What inputs are understood as a date depends on the locale setting. For example, entering "3.4.2017" in a cell may or may not create a date. See the list of formats by locale.
There are additional variations within each locale. For example, in the U.S. locale, one can use one of the following orders:
- month day year
- year month day
- month day (year defaults to current)
- month year (day defaults to 1)
- year month (day defaults to 1)
These can be separated either by slashes / or by hyphens -. Separators cannot be mixed; 3/4-2014 is not recognized.
Day can be written in two ways: 4 or 04.
Month can be written in four ways: 9, 09, Sep, September. (Case-insensitive)
The first two digits of year can be omitted if format 1 is used. With other formats such omission either fails to parse, or changes the meaning:
- 3/2011 is understood as 2011-03-01 (omitted day defaults to 1)
- 3/11 is understood as 2017-03-11 (omitted year defaults to current)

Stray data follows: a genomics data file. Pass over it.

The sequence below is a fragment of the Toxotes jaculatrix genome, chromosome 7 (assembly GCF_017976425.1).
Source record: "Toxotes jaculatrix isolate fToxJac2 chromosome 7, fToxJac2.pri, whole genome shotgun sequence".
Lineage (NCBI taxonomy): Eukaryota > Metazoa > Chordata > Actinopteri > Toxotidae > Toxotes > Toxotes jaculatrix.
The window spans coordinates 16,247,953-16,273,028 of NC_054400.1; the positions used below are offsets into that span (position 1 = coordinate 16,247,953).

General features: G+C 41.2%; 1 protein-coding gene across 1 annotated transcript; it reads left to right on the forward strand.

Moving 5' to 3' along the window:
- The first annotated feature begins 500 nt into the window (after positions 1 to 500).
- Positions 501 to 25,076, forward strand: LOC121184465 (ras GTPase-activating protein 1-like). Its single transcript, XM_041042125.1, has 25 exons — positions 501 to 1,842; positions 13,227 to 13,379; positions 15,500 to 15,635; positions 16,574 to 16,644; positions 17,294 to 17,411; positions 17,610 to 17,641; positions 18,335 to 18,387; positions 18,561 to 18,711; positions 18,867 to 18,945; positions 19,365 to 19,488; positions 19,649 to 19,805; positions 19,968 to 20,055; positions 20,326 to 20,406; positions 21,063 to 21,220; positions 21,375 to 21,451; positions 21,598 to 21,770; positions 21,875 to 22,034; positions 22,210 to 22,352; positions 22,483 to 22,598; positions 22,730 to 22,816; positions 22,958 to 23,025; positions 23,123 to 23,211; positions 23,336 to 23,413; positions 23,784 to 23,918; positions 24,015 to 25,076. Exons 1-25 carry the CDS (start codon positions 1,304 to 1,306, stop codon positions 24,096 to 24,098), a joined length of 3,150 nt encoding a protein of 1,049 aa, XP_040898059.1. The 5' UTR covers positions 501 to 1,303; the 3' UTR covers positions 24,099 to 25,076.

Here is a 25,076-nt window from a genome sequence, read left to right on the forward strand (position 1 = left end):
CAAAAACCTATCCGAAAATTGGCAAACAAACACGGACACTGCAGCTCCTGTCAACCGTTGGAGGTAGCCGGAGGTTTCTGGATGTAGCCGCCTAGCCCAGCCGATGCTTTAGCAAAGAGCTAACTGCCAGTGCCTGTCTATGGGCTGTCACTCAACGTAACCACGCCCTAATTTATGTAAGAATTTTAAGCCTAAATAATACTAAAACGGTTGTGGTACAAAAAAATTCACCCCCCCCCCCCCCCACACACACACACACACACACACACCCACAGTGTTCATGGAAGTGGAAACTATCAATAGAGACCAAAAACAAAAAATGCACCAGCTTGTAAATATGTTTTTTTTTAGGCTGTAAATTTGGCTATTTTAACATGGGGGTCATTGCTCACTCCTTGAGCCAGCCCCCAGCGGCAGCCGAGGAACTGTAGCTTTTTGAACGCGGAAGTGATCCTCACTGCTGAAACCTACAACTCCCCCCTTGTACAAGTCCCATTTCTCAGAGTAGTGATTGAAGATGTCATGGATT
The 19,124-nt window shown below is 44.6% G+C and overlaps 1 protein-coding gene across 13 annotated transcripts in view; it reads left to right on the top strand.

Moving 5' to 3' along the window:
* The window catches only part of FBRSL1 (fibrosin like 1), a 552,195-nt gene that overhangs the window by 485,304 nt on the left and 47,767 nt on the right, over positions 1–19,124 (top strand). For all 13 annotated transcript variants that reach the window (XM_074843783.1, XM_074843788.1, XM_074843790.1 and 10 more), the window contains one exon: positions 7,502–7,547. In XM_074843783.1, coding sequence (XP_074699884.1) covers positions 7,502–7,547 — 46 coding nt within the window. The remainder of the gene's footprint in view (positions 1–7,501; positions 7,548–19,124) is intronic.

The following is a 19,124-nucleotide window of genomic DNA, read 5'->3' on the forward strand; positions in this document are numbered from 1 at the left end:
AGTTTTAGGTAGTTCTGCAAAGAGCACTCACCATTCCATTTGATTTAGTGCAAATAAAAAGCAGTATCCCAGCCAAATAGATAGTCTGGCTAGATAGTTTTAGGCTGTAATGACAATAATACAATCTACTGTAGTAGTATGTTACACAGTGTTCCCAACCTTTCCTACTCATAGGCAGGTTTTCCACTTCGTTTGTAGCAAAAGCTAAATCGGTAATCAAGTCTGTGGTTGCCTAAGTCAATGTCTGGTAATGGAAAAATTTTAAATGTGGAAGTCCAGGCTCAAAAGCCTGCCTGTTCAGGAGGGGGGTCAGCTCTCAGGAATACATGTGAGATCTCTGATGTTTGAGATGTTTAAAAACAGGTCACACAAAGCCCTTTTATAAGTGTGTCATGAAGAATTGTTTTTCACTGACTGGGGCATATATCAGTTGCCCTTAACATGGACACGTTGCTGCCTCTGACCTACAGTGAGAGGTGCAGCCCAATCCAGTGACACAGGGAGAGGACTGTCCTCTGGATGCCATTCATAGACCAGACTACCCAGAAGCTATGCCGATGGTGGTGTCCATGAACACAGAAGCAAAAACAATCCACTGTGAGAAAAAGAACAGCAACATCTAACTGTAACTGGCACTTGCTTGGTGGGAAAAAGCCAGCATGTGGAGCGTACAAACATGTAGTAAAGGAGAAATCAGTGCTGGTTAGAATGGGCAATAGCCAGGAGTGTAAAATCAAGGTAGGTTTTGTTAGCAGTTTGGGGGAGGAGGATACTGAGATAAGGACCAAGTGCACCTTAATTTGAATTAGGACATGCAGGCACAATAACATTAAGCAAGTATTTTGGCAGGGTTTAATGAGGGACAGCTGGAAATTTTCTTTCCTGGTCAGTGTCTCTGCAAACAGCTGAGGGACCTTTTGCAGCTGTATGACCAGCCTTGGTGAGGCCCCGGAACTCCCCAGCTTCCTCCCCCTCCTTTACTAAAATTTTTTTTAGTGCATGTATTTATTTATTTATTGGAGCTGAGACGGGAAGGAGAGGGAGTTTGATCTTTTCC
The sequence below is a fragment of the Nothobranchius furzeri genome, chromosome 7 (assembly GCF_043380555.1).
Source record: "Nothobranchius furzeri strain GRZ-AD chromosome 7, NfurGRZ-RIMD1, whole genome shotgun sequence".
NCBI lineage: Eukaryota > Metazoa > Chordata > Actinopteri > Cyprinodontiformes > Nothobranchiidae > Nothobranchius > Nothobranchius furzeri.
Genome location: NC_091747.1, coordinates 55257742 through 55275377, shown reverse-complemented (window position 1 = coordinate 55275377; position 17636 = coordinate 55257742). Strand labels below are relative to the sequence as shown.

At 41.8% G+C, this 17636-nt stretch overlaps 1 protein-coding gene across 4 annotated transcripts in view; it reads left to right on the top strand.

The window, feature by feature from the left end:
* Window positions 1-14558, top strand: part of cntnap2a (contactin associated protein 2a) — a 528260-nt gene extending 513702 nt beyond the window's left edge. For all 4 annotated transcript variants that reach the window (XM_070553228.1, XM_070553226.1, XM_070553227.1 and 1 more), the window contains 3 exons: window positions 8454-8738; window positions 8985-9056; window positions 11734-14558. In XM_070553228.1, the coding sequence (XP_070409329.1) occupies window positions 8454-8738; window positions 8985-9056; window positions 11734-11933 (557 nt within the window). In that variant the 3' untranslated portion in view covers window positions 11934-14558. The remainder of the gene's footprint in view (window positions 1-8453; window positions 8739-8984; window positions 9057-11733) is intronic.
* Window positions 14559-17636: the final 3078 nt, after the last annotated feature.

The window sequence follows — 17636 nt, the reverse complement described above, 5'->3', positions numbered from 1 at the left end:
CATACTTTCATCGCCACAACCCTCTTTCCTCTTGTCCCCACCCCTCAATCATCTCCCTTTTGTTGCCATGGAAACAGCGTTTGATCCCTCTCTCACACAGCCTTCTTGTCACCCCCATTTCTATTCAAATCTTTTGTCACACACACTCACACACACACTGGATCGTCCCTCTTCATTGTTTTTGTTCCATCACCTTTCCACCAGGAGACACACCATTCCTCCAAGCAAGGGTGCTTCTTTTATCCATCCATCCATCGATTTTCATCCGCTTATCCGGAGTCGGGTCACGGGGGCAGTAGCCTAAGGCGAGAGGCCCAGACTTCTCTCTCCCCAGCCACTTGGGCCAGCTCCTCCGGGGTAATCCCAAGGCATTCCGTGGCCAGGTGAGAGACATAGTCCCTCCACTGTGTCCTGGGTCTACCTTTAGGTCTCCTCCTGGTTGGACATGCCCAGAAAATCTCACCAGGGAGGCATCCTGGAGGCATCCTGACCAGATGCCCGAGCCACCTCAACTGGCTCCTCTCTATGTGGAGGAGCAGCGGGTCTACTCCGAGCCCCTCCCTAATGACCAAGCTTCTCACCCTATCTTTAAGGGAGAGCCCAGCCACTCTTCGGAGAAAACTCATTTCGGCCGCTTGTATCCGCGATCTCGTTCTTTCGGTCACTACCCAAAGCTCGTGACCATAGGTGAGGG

So, all in all we have 5 orders times 2 separators times 2 options for day times 4 options for month times 2 options for year, for the total of 160 formats, minus some disallowed combinations pointed above, minus some over-counting (e.g., if the month is omitted, we shouldn't count its leading 0 option). All of this is for just one locale (U.S.), and is subject to change without notice.
The following is the extent of date format documentation provided by Google:
Understood formats may depend on region and language settings.
Conclusion: just use ISO 8601.